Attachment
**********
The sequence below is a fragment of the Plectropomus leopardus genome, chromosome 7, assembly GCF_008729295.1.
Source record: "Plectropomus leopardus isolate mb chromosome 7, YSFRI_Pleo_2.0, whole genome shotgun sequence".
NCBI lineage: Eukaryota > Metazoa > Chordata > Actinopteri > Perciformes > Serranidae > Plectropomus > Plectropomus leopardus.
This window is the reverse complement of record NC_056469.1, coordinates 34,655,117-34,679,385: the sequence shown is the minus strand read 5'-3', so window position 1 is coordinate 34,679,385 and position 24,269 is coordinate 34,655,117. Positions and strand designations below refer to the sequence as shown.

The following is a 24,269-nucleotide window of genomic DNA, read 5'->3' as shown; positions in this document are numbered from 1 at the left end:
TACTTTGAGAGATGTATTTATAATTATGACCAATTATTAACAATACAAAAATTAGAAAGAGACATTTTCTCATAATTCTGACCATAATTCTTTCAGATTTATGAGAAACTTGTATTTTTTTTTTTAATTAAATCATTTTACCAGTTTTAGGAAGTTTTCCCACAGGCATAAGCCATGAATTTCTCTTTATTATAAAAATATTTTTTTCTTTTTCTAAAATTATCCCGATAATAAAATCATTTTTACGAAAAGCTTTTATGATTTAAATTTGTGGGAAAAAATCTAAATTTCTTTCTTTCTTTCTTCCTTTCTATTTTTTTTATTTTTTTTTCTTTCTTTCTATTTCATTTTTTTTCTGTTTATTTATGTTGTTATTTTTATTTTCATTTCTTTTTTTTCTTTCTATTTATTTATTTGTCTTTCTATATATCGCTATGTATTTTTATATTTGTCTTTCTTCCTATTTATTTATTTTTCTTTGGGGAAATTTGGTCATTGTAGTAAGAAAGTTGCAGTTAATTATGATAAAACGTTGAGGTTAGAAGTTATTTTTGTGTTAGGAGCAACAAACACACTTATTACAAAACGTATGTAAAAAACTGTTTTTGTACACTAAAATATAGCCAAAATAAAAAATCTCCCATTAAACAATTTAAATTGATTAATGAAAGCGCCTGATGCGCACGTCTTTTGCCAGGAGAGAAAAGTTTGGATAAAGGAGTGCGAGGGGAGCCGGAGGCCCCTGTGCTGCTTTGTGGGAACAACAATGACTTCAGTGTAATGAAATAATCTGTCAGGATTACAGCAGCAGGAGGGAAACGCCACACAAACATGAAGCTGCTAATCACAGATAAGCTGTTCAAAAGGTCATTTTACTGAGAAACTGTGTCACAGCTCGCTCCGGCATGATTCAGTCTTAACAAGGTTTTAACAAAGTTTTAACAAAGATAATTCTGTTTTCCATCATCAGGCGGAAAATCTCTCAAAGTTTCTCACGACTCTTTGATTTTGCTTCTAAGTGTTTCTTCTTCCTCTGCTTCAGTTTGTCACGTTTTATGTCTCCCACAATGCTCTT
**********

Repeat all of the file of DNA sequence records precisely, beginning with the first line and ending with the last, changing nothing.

The sequence below is a fragment of the Plectropomus leopardus genome, chromosome 7, assembly GCF_008729295.1.
Source record: "Plectropomus leopardus isolate mb chromosome 7, YSFRI_Pleo_2.0, whole genome shotgun sequence".
NCBI lineage: Eukaryota > Metazoa > Chordata > Actinopteri > Perciformes > Serranidae > Plectropomus > Plectropomus leopardus.
This window is the reverse complement of record NC_056469.1, coordinates 34,655,117-34,679,385: the sequence shown is the minus strand read 5'-3', so window position 1 is coordinate 34,679,385 and position 24,269 is coordinate 34,655,117. Positions and strand designations below refer to the sequence as shown.

The following is a 24,269-nucleotide window of genomic DNA, read 5'->3' as shown; positions in this document are numbered from 1 at the left end:
TACTTTGAGAGATGTATTTATAATTATGACCAATTATTAACAATACAAAAATTAGAAAGAGACATTTTCTCATAATTCTGACCATAATTCTTTCAGATTTATGAGAAACTTGTATTTTTTTTTTTAATTAAATCATTTTACCAGTTTTAGGAAGTTTTCCCACAGGCATAAGCCATGAATTTCTCTTTATTATAAAAATATTTTTTTCTTTTTCTAAAATTATCCCGATAATAAAATCATTTTTACGAAAAGCTTTTATGATTTAAATTTGTGGGAAAAAATCTAAATTTCTTTCTTTCTTTCTTCCTTTCTATTTTTTTTATTTTTTTTTCTTTCTTTCTATTTCATTTTTTTTCTGTTTATTTATGTTGTTATTTTTATTTTCATTTCTTTTTTTTCTTTCTATTTATTTATTTGTCTTTCTATATATCGCTATGTATTTTTATATTTGTCTTTCTTCCTATTTATTTATTTTTCTTTGGGGAAATTTGGTCATTGTAGTAAGAAAGTTGCAGTTAATTATGATAAAACGTTGAGGTTAGAAGTTATTTTTGTGTTAGGAGCAACAAACACACTTATTACAAAACGTATGTAAAAAACTGTTTTTGTACACTAAAATATAGCCAAAATAAAAAATCTCCCATTAAACAATTTAAATTGATTAATGAAAGCGCCTGATGCGCACGTCTTTTGCCAGGAGAGAAAAGTTTGGATAAAGGAGTGCGAGGGGAGCCGGAGGCCCCTGTGCTGCTTTGTGGGAACAACAATGACTTCAGTGTAATGAAATAATCTGTCAGGATTACAGCAGCAGGAGGGAAACGCCACACAAACATGAAGCTGCTAATCACAGATAAGCTGTTCAAAAGGTCATTTTACTGAGAAACTGTGTCACAGCTCGCTCCGGCATGATTCAGTCTTAACAAGGTTTTAACAAAGTTTTAACAAAGATAATTCTGTTTTCCATCATCAGGCGGAAAATCTCTCAAAGTTTCTCACGACTCTTTGATTTTGCTTCTAAGTGTTTCTTCTTCCTCTGCTTCAGTTTGTCACGTTTTATGTCTCCCACAATGCTCTT